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TCU hosts a spectacular welcome for new head coach Sonny Dykes, November 29, 2021. Photo by James Anger

Photo by James Anger

Sonny Dykes Kicks Off a New Era

TCU’s new football coach takes over amid Big 12 Conference shifts and NIL deals.

Bringing experience from coaching in a handful of conferences, Coach Dykes said he chose TCU because of alignment at the top and support from the community. The former SMU coach will focus on acquiring talent, developing players and building culture.

TCU football spring game at Amon Carter Stadium in Fort Worth, Texas on April 22, 2022. Photo by Gregg Ellman

Coach Sonny Dykes has worked with hundreds of football student-athletes through his career. Courtesy of Ellman Photography

Why is TCU for you?

Number one is alignment and support. At the top with Chancellor Victor J. Boschini, Jr. and Jeremiah Donati, they are incredibly aligned in terms of what they want TCU Athletics to look like, specifically football. They’re both supportive and have made significant investments in football: We have beautiful facilities; our student-athletes have great access to everything they need to become better players and perform better in the classroom. The alignment and the university’s commitment to football and to the student-athlete are where it begins for me.

The city of Fort Worth and TCU have done an incredible job of working together. That true partnership was attractive to me. Even though greater Fort Worth is the 12th largest city in the country, it’s still a college town at heart. TCU is really the only show in town.

It’s a great time to live in Fort Worth. From a family standpoint, it just felt like it was the right move for us.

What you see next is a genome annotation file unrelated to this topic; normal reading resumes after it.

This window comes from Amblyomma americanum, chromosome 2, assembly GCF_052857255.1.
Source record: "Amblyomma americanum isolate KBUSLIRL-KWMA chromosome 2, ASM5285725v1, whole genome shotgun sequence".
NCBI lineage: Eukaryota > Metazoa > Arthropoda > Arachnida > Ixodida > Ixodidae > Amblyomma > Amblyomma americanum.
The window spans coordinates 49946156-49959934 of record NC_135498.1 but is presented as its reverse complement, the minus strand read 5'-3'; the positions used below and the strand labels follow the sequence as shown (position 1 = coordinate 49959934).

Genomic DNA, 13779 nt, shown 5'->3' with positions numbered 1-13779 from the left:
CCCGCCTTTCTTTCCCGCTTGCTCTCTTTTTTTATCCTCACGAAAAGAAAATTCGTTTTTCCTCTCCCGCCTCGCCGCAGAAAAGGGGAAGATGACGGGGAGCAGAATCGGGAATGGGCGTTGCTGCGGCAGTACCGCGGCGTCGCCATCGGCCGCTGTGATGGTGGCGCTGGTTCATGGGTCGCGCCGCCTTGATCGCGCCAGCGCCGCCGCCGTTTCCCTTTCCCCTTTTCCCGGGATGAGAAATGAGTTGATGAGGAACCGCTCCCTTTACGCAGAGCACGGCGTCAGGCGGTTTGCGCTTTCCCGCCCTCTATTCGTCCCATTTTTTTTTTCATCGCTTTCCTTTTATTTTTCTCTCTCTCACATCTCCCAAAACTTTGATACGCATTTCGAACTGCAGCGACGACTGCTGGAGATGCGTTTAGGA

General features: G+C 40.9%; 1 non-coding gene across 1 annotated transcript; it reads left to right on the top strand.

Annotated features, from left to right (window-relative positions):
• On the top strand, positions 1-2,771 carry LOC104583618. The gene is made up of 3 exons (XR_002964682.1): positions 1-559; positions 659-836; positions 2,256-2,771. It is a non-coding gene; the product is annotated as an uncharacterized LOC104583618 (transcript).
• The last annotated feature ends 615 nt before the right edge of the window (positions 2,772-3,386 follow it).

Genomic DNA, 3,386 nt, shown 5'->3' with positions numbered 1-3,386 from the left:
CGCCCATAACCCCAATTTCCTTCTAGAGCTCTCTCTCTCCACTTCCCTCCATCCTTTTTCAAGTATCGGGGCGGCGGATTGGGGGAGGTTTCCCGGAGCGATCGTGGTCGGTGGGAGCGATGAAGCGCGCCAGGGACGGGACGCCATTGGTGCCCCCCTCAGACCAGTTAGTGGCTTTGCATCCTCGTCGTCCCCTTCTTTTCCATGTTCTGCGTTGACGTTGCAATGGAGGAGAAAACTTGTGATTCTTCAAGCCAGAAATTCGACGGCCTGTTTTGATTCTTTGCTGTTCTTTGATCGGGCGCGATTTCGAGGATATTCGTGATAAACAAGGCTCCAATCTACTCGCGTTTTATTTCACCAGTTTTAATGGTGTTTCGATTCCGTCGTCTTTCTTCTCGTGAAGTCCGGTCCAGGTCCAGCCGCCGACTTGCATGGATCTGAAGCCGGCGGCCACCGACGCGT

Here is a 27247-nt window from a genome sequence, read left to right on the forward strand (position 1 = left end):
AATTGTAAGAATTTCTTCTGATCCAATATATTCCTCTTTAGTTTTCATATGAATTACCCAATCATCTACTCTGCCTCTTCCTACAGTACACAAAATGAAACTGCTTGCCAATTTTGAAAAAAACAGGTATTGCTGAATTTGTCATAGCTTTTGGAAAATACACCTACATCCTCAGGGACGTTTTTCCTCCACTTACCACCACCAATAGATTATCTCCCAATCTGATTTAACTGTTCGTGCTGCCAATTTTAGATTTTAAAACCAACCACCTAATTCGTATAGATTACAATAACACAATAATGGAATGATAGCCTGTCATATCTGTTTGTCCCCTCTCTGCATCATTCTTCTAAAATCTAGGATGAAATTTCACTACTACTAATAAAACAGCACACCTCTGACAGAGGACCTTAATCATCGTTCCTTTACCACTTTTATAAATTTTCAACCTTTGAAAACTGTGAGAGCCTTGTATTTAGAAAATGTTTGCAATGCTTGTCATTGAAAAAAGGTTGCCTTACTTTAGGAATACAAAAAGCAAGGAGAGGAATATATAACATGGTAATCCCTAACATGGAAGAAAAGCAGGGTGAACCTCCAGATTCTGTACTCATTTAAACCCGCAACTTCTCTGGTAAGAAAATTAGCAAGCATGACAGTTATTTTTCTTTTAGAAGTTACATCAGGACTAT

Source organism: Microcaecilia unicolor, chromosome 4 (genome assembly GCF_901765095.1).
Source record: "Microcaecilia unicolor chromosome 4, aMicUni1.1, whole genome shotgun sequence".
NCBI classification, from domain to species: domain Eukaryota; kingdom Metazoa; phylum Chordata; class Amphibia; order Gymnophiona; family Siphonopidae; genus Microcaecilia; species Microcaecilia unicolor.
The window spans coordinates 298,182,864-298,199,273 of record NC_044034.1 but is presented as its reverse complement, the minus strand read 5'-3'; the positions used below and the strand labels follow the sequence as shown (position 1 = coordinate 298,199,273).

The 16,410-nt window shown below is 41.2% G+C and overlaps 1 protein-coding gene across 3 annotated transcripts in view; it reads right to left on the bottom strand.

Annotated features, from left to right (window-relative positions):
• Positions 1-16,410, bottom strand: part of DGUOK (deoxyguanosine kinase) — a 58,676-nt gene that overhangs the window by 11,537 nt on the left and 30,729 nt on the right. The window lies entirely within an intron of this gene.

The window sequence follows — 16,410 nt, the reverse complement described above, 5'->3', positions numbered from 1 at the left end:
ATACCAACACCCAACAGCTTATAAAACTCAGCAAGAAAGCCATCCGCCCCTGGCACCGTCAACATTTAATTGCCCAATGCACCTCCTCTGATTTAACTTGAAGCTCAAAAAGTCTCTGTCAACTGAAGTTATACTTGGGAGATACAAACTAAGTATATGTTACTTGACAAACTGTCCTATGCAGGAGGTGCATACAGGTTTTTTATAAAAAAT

I’ve had some success in Dallas at SMU, and when that happens to you, a certain level of comfort and complacency sets in. I’ve always tried to make sure we don’t become complacent. I wanted to see if my model of football would work at the very highest level — at TCU in the Big 12 — as we compete against some of the best universities in the country.

Was TCU’s position in the Big 12 a factor in your decision to work here?

A big part of it. That was very appealing. Having grown up in Texas, I think the Big 12 Conference is really representative of Texas college football. We have the opportunity to compete against some of the old rivals dating back to the Southwest Conference days. Those natural rivalries have really flourished in this league.

Even with the changes coming, I think the league is incredibly well-positioned to continue to get stronger and stronger. The Big 12 Conference is the premier league in college basketball now. I think it’s going to continue to become one of the premier leagues in college football.

The resources that come with being in the Big 12, from a financial standpoint and a fan base standpoint, are so different than being in another conference.

How do you see the next few years playing out in the Big 12 Conference?